Telltale Games made a huge splash on last gen consoles with the release of the Walking Dead which took a cultural phenomenon and transformed it into a narrative treasure for gamers. They then brought us their next episodic series The Wolf Among Us, based on ‘Fables’, a comic from DC Comics and Vertigo. Now next gen consoles get a go in the Fable Universe shaping and creating their own story in a dramatic murder mystery thriller.
Players fill the role of Sherriff Bigby Wolf who is charged with the duty to keep Fabletown and its citizens safe. These aren’t just ordinary people, but characters of myth, legend and fairytales. Bigby is actually the Big Bad Wolf who ate little red riding hood’s grandmother as well as the great wolf from stories like The Three Little Pigs. Since he can maintain human form he doesn’t have to use a “glimmer” to keep his presence hidden from the rest of the world unlike Mr. Toad, trolls and other fables. He is depicted as the stereotypical noir-style detective wearing a trench coat and kicking ass as he goes further and further into a mystery entwined with plentiful twists. Each choice you make casts Bigby down a path from becoming the big bad wolf everyone is scared of or reforming his ways and being the “good cop.”
As you undertake each of the 5 episodes you’ll find a familiar story found in many crime thrillers, a story of yearning, betrayal and morality. Although the sub-themes are generic they are woven together to form a gripping tale that will have you playing through to the end credits. One aspect of The Wolf Among Us that keeps the storyline moving is the characters and their development throughout the episodes. Without them the story would be bland and lack any amusement as you make decisions that constantly range in that foreboding moral grey area. Unlike the Telltale Walking Dead series where choices are more black and white within the spectrum of the game, The Wolf Among Us forces you to select options in a split second that could be construed as both just and cruel no matter which path is taken. Your soul will wrestle your selection and have you wondering how the story would turn out if you had just chosen one of the other 3 options. This by far the most enthralling part of the game and may even warrant a second or third run through just to find all of the different dialogue trees and how Bigby interacts with others throughout the story. There is no way to possibly explain each of the 5 episodes of The Wolf Among Us without dishing out a ton of spoilers.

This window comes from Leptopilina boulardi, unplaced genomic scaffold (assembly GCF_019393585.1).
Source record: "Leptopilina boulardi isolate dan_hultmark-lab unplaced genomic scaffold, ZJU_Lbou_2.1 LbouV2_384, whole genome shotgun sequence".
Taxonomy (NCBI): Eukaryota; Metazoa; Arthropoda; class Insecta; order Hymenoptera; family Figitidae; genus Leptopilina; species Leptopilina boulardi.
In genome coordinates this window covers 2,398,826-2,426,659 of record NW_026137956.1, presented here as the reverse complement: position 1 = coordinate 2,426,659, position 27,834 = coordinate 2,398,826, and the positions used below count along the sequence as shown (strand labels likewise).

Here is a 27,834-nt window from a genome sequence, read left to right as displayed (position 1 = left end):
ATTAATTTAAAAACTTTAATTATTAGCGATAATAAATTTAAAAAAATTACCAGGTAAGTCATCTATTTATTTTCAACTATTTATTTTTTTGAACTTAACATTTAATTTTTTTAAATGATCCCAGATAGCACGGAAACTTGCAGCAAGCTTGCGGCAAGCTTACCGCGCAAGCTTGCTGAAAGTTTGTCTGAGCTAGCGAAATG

Even though the bulk of The Wolf Among us deals with decision making choices there are some action sequences that pull the player into the conflict as you guide Bigby in a certain direction or hit a sequence of buttons during a scuffle. These encounters are entertaining and a break from the focus on dialogue, but lack polish to truly give the experience of life or death situations. Framerate issues occurred during these scenes for me and at other various time through the game causing a slowdown of a few seconds that wouldn’t sync up until I reloaded my last save point. Although these little bugs were annoying they didn’t detract from the overall experience, they are worth mentioning especially since this is something that should have been caught during the port over to the new consoles.
Visuals bring this comic to life, but there is really no contrast from last gen consoles when compared side by side. It would have been great if there would have been some added textures or animations to the background. Still, the striking scenes and wonderfully rendered characters have an aesthetic feel that pull the player into the story and captivate them till the end. Music provides an extra layer to the mood during each setting and sound effects add those seamless touches vital to providing a solid gaming experience.
Overall, The Wolf Among Us is a hard game to pass up on this gen or last gen consoles. The dynamic storytelling and deep character personalities bring the game to life as we ride that thin line between choosing the morally correct choice. Telltale could have put a little more polish on this port to make it even more gorgeous, but trying to say the game doesn’t look great is as futile as pissing into the wind. The ending really sets up future seasons of The Wolf Among Us and anyone who gives this one a try will surely be anxiously awaiting the return of Bigby and the rest of Fabletown’s residents.
Review code supplied by Team Xbox UK.